Facing Tragedy. Finding Hope. with Leah Harris.
It was early last Friday morning and I started getting texts from some of my friends who teach to high school students.
No specifics were mentioned.
But the request. - Prayers. Thoughts and love.
I need to hold space in a very big way today.
There is some major processing to unfold.
And so I sent them some words of love and encouragement and some emoji hearts and held them in my thoughts for a moment or so.
Over the course of the next few hours, it would be revealed what had happened.
And our grief. And our confusion. And our dismay and our overwhelm and our tears - are only still beginning to pour forth.
And so I wanted to take a minute today to share some tools and information how best I could, by enlisting a friend of mine who works in this world.
My guest today is Leah Harris.
Leah is a transformation and storytelling coach, trauma-healing specialist, and activist. She’s spent the last 20 years of her life devoted to learning everything she can about caring for and navigating her own wounds, to survive, heal, and more fully share her work with the world.
Leah was born to a single mother, a creative artist with a powerful spirit who was diagnosed with schizophrenia. Her mother cycled in and out of state hospitals, wandering the streets, hearing voices. And eventually died at the age of 46, & in Leah’s words, as if often the case of those affected by adversity and mental illness - “She was a brilliant light that was lost far too soon.”
Her father was diagnosed with bipolar disorder in his youth. He died suddenly at age 63, dealing yet another devastating blow to her family.
As a teenager, Leah was often told that she would be likely to suffer a similar fate to her parents. And the few places that were available to her for support offered her little more than a system of blame, labeling and heavy medication.
When she was in her mid twenties, Leah joined up with "survivors and ex-patients," a international human rights and social justice movement that has existed largely on the margins of mainstream attention. For the first time, she met a group of people who understood her experience and shared their own version. She finally felt a part of something larger than herself, a movement for change. This broke down the shame and silence that she had lived with, and was the beginning of reclaiming her own voice & cultivating her ability to empower and hold space for others navigating their own path through trauma, as well.
This discovery set Leah on a journey of nearly twenty years to discover everything she could about trauma and the various mind-body pathways to healing.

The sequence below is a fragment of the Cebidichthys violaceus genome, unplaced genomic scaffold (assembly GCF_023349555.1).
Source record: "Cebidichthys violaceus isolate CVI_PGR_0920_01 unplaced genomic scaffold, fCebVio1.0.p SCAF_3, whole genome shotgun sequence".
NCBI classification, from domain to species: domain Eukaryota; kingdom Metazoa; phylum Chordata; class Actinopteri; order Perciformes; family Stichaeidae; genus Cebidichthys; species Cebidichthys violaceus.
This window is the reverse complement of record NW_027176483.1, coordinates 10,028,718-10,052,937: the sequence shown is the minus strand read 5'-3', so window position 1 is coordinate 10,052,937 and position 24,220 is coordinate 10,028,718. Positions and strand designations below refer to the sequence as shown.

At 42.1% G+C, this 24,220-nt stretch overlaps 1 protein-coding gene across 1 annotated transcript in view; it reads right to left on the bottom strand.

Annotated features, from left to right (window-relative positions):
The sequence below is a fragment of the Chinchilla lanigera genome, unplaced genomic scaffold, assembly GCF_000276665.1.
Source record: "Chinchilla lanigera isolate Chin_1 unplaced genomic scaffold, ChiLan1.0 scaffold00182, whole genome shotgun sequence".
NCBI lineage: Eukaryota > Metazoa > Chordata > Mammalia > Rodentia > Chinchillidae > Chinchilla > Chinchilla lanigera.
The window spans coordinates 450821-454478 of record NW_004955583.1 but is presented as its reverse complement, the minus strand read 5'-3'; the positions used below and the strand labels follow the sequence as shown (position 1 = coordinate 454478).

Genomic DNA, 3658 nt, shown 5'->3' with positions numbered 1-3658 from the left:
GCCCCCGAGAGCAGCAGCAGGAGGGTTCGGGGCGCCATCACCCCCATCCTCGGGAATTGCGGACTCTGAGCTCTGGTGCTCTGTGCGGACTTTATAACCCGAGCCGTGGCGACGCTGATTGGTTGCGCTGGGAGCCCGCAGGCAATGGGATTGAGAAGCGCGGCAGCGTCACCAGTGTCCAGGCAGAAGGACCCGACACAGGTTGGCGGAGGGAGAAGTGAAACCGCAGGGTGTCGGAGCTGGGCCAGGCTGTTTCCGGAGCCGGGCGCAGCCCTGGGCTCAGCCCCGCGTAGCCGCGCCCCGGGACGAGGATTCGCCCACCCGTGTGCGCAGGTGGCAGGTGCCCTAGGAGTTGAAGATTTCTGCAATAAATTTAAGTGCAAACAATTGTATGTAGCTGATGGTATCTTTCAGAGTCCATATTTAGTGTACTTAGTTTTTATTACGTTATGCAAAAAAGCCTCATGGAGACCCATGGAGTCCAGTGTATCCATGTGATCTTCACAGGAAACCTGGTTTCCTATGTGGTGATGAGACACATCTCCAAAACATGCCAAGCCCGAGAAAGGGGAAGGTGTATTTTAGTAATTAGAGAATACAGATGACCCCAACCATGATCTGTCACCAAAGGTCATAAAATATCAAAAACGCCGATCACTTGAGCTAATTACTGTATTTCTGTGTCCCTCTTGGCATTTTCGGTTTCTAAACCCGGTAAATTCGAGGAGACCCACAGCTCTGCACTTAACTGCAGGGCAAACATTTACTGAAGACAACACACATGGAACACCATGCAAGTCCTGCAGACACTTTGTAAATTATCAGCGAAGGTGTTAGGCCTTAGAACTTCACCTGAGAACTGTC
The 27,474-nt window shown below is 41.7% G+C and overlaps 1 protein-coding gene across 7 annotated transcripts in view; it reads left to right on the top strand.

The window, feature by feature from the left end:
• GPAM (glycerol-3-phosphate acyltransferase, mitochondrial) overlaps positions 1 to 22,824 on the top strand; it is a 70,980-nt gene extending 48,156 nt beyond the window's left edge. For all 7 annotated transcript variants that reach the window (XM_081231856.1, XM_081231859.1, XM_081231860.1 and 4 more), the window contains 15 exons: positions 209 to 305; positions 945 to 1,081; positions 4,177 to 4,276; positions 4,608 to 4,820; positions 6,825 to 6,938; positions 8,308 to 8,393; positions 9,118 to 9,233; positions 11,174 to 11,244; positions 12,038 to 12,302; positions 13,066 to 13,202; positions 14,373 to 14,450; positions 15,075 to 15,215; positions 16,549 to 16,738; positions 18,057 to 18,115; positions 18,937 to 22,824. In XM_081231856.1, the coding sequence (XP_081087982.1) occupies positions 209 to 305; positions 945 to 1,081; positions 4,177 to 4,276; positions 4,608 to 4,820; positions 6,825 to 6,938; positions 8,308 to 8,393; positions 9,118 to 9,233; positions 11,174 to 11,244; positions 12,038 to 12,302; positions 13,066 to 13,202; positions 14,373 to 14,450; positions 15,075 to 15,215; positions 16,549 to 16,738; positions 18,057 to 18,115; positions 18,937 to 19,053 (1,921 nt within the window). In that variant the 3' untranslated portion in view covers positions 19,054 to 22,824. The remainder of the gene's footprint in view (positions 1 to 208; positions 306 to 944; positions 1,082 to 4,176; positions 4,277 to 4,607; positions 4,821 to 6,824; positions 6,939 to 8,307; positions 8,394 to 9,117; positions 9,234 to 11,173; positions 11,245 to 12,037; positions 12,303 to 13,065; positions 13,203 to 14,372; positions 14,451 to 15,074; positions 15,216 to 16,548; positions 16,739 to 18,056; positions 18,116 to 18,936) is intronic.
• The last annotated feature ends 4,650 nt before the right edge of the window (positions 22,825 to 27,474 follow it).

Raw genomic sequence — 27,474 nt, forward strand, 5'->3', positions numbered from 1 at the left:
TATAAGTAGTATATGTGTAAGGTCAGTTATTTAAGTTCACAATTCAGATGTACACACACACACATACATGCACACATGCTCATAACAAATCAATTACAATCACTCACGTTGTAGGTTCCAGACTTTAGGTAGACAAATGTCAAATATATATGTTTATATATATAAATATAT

Her mission - as a transformational coach, speaker, writer & advocate - is something we dip into at the end of our talk, and words worth sticking around for.
Leah is a nationally-recognized trainer and curriculum developer with the National Center for Trauma-Informed Care. She is also a storytelling mentor, a Life Stories Institute-certified facilitator and a teaching artist in-training with Story District.
You can read more about all of this on her website - which I’ll link to in the show notes.
She also has a page of resources for those coping with trauma, suicidal ideation and those looking for a more holistic, human and empowering approach to grappling with what we call mental illness.
I wanted to share the voice of this wise and compassionate woman with you today as a way to provide tools, comfort & sage advice for a troubling time.
Inside this talk, you’ll hear ways to move from dis-empowerment and overwhelm when confronted with trauma. The best ways to hold space for those who are in the throes of grief or dealing with their own suicidal thoughts. And why trauma & suicide is so MUCH MORE than just an individual problem - and how we can begin to re-work the narrative around these issues - so that those amongst us who are suffering - the most vulnerable - can find their rightful place inside the healing fold once more.
First, let me say to the family who is reeling from this.
I am so deeply sorry.
Words cannot convey.
May you be surrounded and uplifted and loved and tended during this horrible time.
May we - your community - provide whatever we can - as far as time, listening, food, childcare, money - whatever it is - so that you may be aided during this very dark moment in your life.
Let not just our prayers and hearts go with you - but our actions too.
May we meet you with love - that is active and strong enough to meet you in your need.
To the child who no longer wished to be a part of this world - my darling - my darling - I never knew you.
But my heart aches for you.
I pray you rest in freedom in this moment.
I pray that -wherever you are - you know joy, and peace, and a deep, felt sense of belonging and LOVE - that this world was unable to provide you.
I pray - and trust - that you are now released from the ties that bound you in this life.
And to us - who may not know how to show up inside this difficult moment - with all the other problems facing us - both individually - and as a culture - as a planet….
This is not isolated.
This is not just a malfunctioning of brain chemistry or an individual incident.
This is an opportunity to do better.
To move that one step closer to creating a culture where the most vulnerable and sensitive among us do not want to leave.
I have been that vulnerable child.
I have been that person contemplating an early exit strategy - on more than one occasion.
And more than likely, you know someone who struggles to live inside this world, as well.
So, let this mark a turning point for us today.
To gather our love.
To gather our resources.
Our energy - our vision - our skills and our time - to enter into brave & compassionate space and conversation with one another - around difficult topics.
Ready to to difficult things.
In order to make this world a more just, loving & inhabitable one - for us all.